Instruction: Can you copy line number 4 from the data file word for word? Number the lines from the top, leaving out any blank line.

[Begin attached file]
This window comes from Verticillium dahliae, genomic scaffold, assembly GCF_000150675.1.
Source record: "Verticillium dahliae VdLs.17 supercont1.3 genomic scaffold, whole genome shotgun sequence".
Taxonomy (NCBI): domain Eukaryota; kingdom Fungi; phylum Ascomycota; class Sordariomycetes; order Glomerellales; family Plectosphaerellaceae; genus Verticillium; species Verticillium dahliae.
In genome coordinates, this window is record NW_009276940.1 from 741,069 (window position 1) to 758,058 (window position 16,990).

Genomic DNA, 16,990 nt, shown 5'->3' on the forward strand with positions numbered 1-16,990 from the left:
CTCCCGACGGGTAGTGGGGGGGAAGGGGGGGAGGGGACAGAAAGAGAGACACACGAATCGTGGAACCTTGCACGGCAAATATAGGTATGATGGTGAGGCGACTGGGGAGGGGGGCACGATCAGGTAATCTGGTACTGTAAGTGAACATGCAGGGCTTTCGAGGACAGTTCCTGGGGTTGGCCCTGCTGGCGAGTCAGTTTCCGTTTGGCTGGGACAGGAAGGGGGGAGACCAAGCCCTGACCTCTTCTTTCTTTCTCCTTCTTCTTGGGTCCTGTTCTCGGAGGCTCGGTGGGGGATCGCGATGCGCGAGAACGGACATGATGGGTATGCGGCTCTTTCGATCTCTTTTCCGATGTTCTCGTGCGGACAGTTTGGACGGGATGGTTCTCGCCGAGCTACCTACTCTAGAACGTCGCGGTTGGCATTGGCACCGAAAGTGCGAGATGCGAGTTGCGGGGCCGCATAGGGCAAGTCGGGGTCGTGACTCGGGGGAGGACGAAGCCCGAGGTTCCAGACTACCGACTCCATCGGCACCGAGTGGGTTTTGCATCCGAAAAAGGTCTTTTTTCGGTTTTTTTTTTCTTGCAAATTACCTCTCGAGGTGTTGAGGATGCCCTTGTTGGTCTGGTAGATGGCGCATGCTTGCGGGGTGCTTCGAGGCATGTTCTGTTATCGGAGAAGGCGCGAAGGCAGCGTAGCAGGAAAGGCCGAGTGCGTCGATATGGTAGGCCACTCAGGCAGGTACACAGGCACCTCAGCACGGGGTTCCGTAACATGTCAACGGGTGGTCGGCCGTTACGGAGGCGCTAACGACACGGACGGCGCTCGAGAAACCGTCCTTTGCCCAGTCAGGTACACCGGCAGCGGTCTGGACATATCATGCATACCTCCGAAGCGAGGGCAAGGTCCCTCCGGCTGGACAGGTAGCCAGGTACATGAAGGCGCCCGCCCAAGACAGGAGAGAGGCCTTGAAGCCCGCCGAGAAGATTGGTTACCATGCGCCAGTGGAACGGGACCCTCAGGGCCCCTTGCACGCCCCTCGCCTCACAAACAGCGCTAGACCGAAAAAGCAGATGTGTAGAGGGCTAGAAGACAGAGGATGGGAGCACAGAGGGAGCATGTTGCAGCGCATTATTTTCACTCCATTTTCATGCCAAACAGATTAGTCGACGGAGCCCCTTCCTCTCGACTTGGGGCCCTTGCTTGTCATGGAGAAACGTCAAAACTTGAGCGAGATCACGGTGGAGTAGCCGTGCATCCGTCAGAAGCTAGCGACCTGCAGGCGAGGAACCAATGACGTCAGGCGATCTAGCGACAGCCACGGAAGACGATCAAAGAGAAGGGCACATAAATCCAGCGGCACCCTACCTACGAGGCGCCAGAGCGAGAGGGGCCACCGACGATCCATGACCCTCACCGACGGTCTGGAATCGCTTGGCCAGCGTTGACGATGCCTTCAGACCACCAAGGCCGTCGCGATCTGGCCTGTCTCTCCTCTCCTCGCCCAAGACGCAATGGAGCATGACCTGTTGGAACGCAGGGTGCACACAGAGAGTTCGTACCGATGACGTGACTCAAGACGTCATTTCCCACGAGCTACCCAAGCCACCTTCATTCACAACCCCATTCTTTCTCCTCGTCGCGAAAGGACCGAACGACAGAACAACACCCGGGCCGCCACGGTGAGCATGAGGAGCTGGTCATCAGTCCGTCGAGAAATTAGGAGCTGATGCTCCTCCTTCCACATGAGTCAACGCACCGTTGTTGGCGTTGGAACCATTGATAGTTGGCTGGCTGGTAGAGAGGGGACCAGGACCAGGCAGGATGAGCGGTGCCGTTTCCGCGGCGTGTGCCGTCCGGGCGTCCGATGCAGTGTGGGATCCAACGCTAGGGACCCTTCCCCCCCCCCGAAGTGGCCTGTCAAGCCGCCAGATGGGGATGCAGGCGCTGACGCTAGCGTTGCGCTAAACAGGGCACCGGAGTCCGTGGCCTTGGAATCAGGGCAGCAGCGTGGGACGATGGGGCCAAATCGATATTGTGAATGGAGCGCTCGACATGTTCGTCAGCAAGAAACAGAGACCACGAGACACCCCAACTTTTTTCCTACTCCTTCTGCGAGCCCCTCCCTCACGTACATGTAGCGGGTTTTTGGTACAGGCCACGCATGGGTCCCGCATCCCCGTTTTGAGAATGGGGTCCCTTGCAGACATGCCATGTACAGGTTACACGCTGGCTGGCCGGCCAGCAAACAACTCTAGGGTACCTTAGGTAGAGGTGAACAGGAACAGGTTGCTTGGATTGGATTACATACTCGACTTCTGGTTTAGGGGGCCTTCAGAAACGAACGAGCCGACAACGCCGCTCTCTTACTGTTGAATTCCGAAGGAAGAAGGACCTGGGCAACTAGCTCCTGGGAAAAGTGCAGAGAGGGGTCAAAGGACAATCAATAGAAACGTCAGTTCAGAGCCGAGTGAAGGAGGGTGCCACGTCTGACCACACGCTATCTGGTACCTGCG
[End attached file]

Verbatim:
In genome coordinates, this window is record NW_009276940.1 from 741,069 (window position 1) to 758,058 (window position 16,990).